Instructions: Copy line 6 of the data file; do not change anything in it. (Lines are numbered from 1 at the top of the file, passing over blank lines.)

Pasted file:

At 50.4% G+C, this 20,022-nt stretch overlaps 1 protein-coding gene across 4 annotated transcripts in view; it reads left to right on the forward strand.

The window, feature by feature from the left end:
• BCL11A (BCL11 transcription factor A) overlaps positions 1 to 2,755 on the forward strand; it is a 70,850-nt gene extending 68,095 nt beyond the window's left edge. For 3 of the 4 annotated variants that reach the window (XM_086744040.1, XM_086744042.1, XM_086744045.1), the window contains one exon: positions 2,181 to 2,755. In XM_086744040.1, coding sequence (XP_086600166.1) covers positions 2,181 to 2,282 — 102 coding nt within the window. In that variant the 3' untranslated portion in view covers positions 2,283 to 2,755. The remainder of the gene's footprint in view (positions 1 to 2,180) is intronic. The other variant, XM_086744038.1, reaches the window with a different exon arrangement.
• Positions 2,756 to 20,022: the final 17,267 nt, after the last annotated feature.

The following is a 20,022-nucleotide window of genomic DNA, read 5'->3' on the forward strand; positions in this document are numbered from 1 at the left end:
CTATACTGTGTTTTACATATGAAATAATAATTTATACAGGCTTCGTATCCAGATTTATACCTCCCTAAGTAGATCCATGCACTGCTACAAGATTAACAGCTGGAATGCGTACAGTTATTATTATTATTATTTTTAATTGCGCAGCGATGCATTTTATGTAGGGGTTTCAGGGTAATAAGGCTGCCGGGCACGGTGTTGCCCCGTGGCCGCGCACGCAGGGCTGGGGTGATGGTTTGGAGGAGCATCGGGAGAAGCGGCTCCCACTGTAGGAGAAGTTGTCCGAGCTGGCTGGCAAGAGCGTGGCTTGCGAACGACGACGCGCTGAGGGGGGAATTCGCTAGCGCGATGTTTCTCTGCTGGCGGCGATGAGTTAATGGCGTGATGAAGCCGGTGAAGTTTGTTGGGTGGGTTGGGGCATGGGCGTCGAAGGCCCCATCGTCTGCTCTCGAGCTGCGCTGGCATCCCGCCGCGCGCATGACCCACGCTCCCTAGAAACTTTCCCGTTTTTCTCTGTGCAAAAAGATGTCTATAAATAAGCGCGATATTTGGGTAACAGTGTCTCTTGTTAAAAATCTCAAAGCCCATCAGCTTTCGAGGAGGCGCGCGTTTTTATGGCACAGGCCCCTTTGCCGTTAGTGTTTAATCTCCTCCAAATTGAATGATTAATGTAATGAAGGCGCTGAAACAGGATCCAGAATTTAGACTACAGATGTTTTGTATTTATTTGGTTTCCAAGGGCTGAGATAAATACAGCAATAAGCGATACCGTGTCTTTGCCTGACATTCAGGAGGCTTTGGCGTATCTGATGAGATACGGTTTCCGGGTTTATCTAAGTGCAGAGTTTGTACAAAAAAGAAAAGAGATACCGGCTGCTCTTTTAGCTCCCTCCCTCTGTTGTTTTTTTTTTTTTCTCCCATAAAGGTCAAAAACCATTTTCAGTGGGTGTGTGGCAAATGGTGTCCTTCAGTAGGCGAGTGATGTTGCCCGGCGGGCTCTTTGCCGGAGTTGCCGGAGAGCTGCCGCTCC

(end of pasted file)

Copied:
CTATACTGTGTTTTACATATGAAATAATAATTTATACAGGCTTCGTATCCAGATTTATACCTCCCTAAGTAGATCCATGCACTGCTACAAGATTAACAGCTGGAATGCGTACAGTTATTATTATTATTATTTTTAATTGCGCAGCGATGCATTTTATGTAGGGGTTTCAGGGTAATAAGGCTGCCGGGCACGGTGTTGCCCCGTGGCCGCGCACGCAGGGCTGGGGTGATGGTTTGGAGGAGCATCGGGAGAAGCGGCTCCCACTGTAGGAGAAGTTGTCCGAGCTGGCTGGCAAGAGCGTGGCTTGCGAACGACGACGCGCTGAGGGGGGAATTCGCTAGCGCGATGTTTCTCTGCTGGCGGCGATGAGTTAATGGCGTGATGAAGCCGGTGAAGTTTGTTGGGTGGGTTGGGGCATGGGCGTCGAAGGCCCCATCGTCTGCTCTCGAGCTGCGCTGGCATCCCGCCGCGCGCATGACCCACGCTCCCTAGAAACTTTCCCGTTTTTCTCTGTGCAAAAAGATGTCTATAAATAAGCGCGATATTTGGGTAACAGTGTCTCTTGTTAAAAATCTCAAAGCCCATCAGCTTTCGAGGAGGCGCGCGTTTTTATGGCACAGGCCCCTTTGCCGTTAGTGTTTAATCTCCTCCAAATTGAATGATTAATGTAATGAAGGCGCTGAAACAGGATCCAGAATTTAGACTACAGATGTTTTGTATTTATTTGGTTTCCAAGGGCTGAGATAAATACAGCAATAAGCGATACCGTGTCTTTGCCTGACATTCAGGAGGCTTTGGCGTATCTGATGAGATACGGTTTCCGGGTTTATCTAAGTGCAGAGTTTGTACAAAAAAGAAAAGAGATACCGGCTGCTCTTTTAGCTCCCTCCCTCTGTTGTTTTTTTTTTTTTCTCCCATAAAGGTCAAAAACCATTTTCAGTGGGTGTGTGGCAAATGGTGTCCTTCAGTAGGCGAGTGATGTTGCCCGGCGGGCTCTTTGCCGGAGTTGCCGGAGAGCTGCCGCTCC